Francisco Mahfuz 58:04
On that note, I think we should start wrapping up before now. I've been trying to make a horrible oyster pun, before I'm checked out of my house by an angry white spouse to go pick up the unflattering mirror that is my my five year old from the school bus. Oh, my gosh. All right. So where can people where can people find you if they want to find out more about the work you're doing?
Stacy Havener 58:34
Sure. Well, my
favourite social platform has to be LinkedIn. And I also have in addition to our sort of company website, which LinkedIn will lead you there that's Haven or capital, and that's focused on the investment boutiques in the financial world. You can also check out Stacy haven or.com, where I have things like the oyster story.
Francisco Mahfuz 58:54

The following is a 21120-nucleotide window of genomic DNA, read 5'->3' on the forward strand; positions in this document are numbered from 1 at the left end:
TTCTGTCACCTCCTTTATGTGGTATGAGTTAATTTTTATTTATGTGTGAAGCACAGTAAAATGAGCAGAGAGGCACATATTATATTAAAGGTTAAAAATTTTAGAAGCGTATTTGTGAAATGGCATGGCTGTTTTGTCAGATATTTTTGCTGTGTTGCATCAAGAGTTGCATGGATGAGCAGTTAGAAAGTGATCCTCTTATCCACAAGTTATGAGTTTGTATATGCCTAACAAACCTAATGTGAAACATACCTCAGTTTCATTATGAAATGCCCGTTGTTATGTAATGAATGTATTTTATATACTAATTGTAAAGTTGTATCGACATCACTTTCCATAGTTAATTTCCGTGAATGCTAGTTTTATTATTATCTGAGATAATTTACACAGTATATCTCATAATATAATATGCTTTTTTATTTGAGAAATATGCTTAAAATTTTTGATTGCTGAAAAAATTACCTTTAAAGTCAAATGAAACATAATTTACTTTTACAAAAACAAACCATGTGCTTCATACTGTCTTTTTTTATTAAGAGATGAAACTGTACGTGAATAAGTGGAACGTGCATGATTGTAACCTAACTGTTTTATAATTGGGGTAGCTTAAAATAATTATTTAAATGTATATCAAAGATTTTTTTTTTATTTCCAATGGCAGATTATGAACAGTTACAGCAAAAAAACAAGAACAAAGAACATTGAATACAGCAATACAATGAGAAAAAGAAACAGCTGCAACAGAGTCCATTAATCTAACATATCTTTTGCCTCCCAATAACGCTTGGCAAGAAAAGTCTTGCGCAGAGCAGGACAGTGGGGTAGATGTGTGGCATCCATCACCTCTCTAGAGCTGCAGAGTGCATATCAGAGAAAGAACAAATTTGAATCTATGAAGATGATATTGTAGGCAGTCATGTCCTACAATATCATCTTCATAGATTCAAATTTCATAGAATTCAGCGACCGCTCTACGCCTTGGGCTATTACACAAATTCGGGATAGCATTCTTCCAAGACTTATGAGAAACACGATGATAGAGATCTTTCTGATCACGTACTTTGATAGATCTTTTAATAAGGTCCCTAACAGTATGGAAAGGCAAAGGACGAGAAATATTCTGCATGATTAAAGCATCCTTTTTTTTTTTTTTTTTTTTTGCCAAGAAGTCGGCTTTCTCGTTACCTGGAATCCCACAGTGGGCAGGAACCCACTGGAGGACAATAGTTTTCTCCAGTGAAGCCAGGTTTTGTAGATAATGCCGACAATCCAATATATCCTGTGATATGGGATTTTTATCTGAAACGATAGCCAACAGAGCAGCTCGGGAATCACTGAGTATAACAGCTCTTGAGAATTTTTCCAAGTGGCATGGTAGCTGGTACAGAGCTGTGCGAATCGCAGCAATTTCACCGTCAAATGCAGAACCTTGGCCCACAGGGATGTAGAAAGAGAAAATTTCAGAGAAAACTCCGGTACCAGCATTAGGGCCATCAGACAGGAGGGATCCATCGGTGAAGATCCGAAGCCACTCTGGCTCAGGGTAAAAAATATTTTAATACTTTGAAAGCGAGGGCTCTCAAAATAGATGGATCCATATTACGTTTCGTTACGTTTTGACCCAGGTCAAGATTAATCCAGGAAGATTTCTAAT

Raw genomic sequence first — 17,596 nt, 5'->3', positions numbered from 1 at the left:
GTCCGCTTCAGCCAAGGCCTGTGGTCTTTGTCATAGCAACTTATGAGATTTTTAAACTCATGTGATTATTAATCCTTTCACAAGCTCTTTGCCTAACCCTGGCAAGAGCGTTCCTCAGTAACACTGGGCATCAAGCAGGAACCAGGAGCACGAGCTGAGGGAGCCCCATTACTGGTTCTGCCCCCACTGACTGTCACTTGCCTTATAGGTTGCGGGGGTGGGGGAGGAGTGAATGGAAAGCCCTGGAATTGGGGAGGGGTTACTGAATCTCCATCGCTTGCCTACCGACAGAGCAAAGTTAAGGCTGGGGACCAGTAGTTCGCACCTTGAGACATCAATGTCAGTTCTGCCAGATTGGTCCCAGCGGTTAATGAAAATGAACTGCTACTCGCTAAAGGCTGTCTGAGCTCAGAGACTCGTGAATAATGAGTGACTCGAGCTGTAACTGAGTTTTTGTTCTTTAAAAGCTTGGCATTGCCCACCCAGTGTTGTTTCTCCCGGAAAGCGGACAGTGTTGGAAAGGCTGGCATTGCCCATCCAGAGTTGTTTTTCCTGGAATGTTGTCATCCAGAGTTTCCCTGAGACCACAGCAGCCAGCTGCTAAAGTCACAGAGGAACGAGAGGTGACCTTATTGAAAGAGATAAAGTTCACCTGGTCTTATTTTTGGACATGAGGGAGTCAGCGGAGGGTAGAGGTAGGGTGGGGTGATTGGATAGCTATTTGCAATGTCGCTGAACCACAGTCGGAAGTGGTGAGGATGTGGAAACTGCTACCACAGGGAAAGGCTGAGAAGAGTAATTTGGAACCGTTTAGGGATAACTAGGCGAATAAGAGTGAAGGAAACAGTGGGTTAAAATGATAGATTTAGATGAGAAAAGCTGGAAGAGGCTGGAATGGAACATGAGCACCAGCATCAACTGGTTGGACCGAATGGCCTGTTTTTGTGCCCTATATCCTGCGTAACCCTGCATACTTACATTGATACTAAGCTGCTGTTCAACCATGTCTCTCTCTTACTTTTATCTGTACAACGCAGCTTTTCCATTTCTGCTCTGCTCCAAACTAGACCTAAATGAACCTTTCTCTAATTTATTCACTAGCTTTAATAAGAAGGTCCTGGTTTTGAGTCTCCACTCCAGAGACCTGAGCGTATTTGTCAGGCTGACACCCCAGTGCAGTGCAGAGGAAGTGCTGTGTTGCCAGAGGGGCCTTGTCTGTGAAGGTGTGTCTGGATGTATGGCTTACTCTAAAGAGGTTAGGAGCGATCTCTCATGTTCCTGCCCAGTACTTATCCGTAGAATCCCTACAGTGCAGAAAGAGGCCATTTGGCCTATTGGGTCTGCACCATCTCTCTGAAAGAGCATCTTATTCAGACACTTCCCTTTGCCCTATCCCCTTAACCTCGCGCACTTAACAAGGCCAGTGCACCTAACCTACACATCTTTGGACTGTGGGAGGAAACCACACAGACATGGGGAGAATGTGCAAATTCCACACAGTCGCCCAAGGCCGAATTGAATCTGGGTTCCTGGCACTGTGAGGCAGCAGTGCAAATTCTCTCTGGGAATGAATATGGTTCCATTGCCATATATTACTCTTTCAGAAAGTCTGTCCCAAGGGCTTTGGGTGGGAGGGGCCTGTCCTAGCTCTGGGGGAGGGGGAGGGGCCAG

Okay, perfect. I'll, as usual put those in the show notes. And I'm very glad we we did this. And we've maybe proved to some some other people there that there is not only life after the financial industry, but perhaps within it. So how
Stacy Havener 59:11
brilliant thank you, Francisco. It's been a true joy.
Francisco Mahfuz 59:15
All right, everyone. Thanks for tuning in. Take care of yourselves. And until next time.
I hope you enjoy the show. And if you did, I'd love for you to subscribe and leave us a review or rating on the Apple podcasts app. It's very easy. You open the app and find this show and scroll down a little and when you see the stars tap. I'd really appreciate it and it does help other people find us. And if you'd like to get in touch or find out more about what I do, reach out to me on LinkedIn or visit my website story powers.com